The United States is grappling with one of its worst-ever drug crises. Some 50 million people in the U.S. experience chronic pain daily or almost daily, and many people turn to opioid to relieve pain. That in turn leads to addiction, which is killing more than nine hundred people a week from opioid-related overdoses. Several companies have taken initiatives to create alternative methods of pain relief and prevent opioid addiction.
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Sana, a Colorado-based makes wearable mask that users wear over their eyes for 15 minutes before bed, or in 15-minute intervals throughout the day, to put them into a state where they feel relaxed and less pain. The Sana mask measures minute changes between each heartbeat, and administers precisely timed pulses of light and sound to stimulate the audio and visual cortex of the user’s brain, reports CNBC.
NeuroMetrix, a medical device company focused on the diagnosis and treatment of the neurological complications of diabetes, launched its breakthrough for the treatment of chronic pain, a wearable pain relief technology called Quell® 2.0 at PAINWeek 2018. The new Quell 2.0 device is smarter, more powerful and 50% smaller, and the Quell app has been totally redesigned to make it easier to use. Quell is drug-free and has been cleared by the FDA for treatment of chronic pain without a prescription.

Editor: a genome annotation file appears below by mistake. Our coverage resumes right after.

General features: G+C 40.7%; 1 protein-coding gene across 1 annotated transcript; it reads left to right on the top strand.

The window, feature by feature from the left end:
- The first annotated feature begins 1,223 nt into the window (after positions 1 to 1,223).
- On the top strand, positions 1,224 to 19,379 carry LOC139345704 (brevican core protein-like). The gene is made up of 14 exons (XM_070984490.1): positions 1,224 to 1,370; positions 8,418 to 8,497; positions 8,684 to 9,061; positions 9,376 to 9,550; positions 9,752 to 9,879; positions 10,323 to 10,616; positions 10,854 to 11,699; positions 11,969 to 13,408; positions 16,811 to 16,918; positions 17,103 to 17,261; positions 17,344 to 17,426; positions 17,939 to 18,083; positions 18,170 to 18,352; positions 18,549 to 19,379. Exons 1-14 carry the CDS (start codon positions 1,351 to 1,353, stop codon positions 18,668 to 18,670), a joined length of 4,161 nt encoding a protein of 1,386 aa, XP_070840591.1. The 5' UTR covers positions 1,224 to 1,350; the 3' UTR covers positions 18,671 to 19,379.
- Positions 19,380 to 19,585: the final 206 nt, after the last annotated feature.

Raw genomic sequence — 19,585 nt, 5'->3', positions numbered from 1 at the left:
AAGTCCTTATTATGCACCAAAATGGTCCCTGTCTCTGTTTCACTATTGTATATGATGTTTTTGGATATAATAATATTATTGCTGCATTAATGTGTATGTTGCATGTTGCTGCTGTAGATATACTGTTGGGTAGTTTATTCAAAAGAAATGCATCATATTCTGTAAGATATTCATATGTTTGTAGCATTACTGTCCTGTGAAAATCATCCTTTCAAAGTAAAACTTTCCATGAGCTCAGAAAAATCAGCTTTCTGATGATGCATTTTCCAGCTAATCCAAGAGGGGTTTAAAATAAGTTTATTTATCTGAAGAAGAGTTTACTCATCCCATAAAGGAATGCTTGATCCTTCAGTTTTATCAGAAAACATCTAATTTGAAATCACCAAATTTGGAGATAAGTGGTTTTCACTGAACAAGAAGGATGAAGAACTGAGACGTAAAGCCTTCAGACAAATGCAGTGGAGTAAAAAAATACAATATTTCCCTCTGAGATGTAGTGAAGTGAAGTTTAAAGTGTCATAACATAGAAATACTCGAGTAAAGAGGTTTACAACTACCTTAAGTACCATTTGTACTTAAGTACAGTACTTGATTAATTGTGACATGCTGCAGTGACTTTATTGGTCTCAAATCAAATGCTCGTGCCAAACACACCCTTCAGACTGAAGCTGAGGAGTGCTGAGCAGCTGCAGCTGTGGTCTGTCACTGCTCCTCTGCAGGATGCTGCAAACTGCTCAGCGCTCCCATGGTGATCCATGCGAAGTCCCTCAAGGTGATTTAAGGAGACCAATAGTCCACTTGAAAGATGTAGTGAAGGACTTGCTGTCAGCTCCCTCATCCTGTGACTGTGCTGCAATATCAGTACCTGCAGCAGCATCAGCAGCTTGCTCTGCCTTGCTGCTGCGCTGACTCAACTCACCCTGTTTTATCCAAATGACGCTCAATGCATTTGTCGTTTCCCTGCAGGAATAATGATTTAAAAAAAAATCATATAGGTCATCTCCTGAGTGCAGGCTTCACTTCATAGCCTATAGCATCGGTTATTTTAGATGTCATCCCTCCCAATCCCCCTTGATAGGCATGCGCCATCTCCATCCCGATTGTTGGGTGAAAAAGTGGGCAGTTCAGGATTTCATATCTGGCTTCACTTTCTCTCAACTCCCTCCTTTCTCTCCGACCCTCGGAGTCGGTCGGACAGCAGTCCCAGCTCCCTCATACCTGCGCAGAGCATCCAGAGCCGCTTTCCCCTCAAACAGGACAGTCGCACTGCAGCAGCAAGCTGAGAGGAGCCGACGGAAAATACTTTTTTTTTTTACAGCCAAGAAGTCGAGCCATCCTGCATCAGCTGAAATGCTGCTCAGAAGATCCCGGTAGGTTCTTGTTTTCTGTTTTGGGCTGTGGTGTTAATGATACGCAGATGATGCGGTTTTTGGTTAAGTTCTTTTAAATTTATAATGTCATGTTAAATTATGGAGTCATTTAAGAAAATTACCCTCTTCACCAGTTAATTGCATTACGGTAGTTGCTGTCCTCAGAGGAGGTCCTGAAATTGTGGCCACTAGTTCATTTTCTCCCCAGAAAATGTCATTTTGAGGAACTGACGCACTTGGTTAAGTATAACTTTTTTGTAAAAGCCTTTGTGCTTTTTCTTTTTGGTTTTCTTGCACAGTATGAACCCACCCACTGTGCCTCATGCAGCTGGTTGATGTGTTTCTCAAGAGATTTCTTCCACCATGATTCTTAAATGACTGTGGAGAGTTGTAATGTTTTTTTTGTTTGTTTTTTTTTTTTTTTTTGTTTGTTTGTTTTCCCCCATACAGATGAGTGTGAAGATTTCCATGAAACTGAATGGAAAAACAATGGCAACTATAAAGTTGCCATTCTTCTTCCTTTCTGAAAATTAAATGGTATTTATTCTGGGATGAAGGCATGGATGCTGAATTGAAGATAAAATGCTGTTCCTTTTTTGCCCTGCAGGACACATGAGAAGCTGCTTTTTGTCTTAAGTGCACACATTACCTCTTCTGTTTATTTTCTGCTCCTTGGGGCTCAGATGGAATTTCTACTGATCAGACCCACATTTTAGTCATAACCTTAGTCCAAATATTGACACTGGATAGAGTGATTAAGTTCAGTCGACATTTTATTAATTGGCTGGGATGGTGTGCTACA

Oska Wellness, a pioneer in technology-driven wellness solutions, announced it will debut its next-generation Oska Pulse device at Pepcom’s Digital Experience at the CES 2019.
Oska Pulse is a revolutionary drug-free pain relief device that is clinically proven to reduce inflammation, increase circulation, improve mobility and alleviate pain using Pulsed Electromagnetic Field (PEMF) technology. Key advancements of the device provide added customer convenience and include: 1) Three times longer sessions for 90-minute PEMF pain relief sessions, and 2) 50 percent longer battery life – 15-hour total run time.
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A wearable device made by Cefaly for acute treatment of migraines received FDA approval in 2017. The device is placed on the forehead for one or two hours during a headache. It sends electric pulses through the skin into the trigeminal nerve in the face, producing a sedative effect to relieve pain. The wearable enables the use of medicines to be significantly reduced and the sufferer’s quality of life to be markedly improved.